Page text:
Apoptosis rates were measured for cells growing in tissue culture and in formalin-fixed, paraffin-embedded tumor sections using the TUNEL TMR Red Apoptosis kit from Roche (Indianapolis, IN). For cell culture studies, 5 × 103 cells were seeded onto glass coverslips in 12-well plates and grown in DMEM supplemented with either 1% or 10% FBS for 48 h. Alternatively, cells growing in DMEM supplemented with 10% FBS were exposed to 1 μm staurosporine for 4 h before paraformaldehyde fixation. For in vivo animal studies, formalin-fixed, paraffin-embedded tumor sections were deparaffinized, rehydrated, and digested with 20 μg/ml proteinase K from Fisher Scientific (Fairlawn, NJ) and then incubated with the TUNEL reaction mixture containing terminal deoxynucleotidyl transferase in a humidified dark chamber for 1 h at 37°C. Sections were counterstained with 1 μg/ml Hoechst-33258 for 10 min and mounted. A minimum of 8–10 fields were counted from three to four different tumor sections, and the number of positive cells was expressed as the percentage of apoptotic cells = (number of apoptotic cells/number of cells in each field) × 100%.
Cell Proliferation Rate.
The number of proliferating cells in tumor sections was measured by using a purified mouse antihuman Ki67 from PharMingen (San Diego, CA). Formalin-fixed, paraffin-embedded tumor sections were deparaffinized and rehydrated in xylene and a graded series of ethanol, respectively. Tumor sections were incubated in 1% H2O2 for 10 min to quench endogenous peroxidase activity. Antigen retrieval was accomplished by incubation in a 0.01 m sodium citrate buffer (pH 6.0) for 10 min at 98°C, followed by cooling to room temperature for 20 min. Sections were blocked for 30 min with 1% BSA, and then incubated with mouse antihuman Ki67 (dilution 1:50) for 1 h at room temperature. After washing with PBS, sections were incubated with biotinylated antimouse IgG for 30 min, washed in PBS, incubated with peroxidase-labeled streptavidin for 30 min, and finally rinsed with PBS-T. The chromogenic reaction was carried out with 3,3-diaminobenzidine from DAKO Corporation (Carpinteria, CA) for 2–5 min and counterstained with hematoxylin. The number of Ki67-positive cells/total number of cells was counted from 8–10 fields. The mean percentage of proliferating cells is reported together with the SE for each.
The number of vessels in tumor sections was estimated using a purified rat antimouse CD31 (PECAM-1) monoclonal antibody from PharMingen. Frozen, cryostat-cut sections were air dried for 30 min, fixed in acetone (−20°C) for 5 min, and rehydrated in PBS for 5 min. Endogenous peroxidase activity was quenched by incubation for 10 min 1% H2O2 in PBS. Each incubation step was carried out at room temperature and was followed by three 3-min washes in PBS-T. Sections were blocked in PBS containing 1% BSA for 30 min and then incubated with rat antimouse CD31 (PECAM-1) antibody at a dilution of 1:500 for 90 min to stain endothelial cells. Sections were then washed in PBS followed by incubation with biotinylated goat-antirat antibody for 30 min. Tumor slices were next incubated with peroxidase-labeled streptavidin from PharMingen for 30 min, then briefly rinsed in PBS-T. Sections were exposed to 3,3-diaminobenzidine and hydrogen peroxide chromogen substrate from Dako Corporation for up to 2 min, rinsed in distilled water, counterstained with Mayer’s hematoxylin for 1 min, then dehydrated and coverslipped with a permanent mounting medium. Vessel density was scored by counting the number of CD31-positive vessels in a 3600-μm2 area of a tumor. Five different areas were counted from each of four different tumors, and the mean number of vessels is reported together with the SE for each.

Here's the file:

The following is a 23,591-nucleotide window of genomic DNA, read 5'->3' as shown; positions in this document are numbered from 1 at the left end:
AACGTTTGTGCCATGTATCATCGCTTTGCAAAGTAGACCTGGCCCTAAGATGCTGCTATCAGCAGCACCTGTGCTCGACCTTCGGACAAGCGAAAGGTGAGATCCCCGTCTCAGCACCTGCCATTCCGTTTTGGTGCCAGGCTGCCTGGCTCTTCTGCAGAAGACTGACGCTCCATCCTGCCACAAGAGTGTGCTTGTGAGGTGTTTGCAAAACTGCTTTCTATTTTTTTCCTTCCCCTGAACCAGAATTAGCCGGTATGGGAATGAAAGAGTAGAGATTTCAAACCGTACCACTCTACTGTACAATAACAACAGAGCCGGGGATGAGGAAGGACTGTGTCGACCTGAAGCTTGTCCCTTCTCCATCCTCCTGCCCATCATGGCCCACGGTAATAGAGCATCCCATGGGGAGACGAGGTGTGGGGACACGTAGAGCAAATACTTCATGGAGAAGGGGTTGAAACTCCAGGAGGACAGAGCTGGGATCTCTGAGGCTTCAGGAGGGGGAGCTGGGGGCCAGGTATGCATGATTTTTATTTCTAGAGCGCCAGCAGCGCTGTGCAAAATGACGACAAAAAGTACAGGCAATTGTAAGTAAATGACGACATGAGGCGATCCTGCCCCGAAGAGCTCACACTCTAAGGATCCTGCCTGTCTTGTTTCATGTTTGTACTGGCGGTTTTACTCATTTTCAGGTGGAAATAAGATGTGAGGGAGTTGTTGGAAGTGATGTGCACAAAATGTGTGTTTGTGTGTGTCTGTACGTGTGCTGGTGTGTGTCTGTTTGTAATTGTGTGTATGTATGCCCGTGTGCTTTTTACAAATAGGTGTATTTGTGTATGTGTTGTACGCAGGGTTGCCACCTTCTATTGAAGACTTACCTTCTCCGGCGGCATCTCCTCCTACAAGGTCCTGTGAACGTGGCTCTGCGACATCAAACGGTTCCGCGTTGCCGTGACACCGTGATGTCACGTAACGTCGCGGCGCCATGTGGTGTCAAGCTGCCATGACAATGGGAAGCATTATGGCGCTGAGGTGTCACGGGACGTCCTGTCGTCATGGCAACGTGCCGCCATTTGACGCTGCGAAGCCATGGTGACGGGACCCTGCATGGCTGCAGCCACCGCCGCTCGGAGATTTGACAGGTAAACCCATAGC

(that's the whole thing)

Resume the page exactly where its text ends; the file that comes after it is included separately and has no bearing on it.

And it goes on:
Sequencing of PTEN DNA and cDNA.
The procedure for extraction of high molecular weight DNA from cultured cells has been described previously (46) . Total RNA was isolated from cell lines using the TRIzol reagent (Life Technologies, Inc., Carlsbad, CA) and converted to cDNA (23) . The DNA or cDNA was used as a template to amplify PTEN exon 4 as described previously (23 , 47) . The amplified PTEN exon 4 product was then sequenced on an Applied Biosystems 377XL automated sequencer (Foster City, CA).
Western Blot Analysis.
Cells that were 70–90% confluent were washed once with ice-cold PBS followed by the addition of lysis buffer containing 50 mm HEPES (pH 7.5), 150 mm NaCl, 10 mm EDTA, 10% glycerol, 1% Triton X-100, 1 mm sodium orthovanadate, 0.1 mm sodium molybdate, 1 mm phenylmethylsulfonyl fluoride, 20 μg/ml aprotinin, and 5 μg/ml leupeptin. Whole cell lysates were centrifuged (≥10,000 × g) for 10 min at 4°C. Proteins were quantitated using the BCA Assay from Pierce (Rockford, IL). Thirty μg of supernatant per lane were loaded onto a NuPage gel from Life Technologies, Inc. and electrophoresed according to the manufacturer’s instructions, followed by transfer of the proteins to polyvinylidene difluoride membrane from Pall Corporation (Ann Arbor, MI). The blots were probed with the appropriate primary antibody according to each supplier’s recommendations. Antibodies were obtained from the following sources: anti-PTEN clone 6H2.1 from Cascade Bioscience (Winchester, MA); anti-Akt, anti-phospho-Akt (ser 473), and anti-Caspase-3 from Cell Signaling Technologies, Inc. (Beverly, MA); and α-enolase from Santa Cruz Biotechnology, Inc. (Santa Cruz, CA). All of the secondary antibodies were conjugated with horseradish peroxidase and obtained from Santa Cruz Biotechnology, Inc. The immunoblots were developed using the enhanced chemiluminescence detection system from Amersham Pharmacia Biotech (Piscataway, NJ). In the PI3K inhibition and apoptotic studies, cells grown in DMEM supplemented with 10% FBS were treated with 50 μm LY-294002 (Alexis Biochemicals, San Diego, CA) for 24 h or 1 μm staurosporine for 4 h, respectively, before harvesting the protein lysates.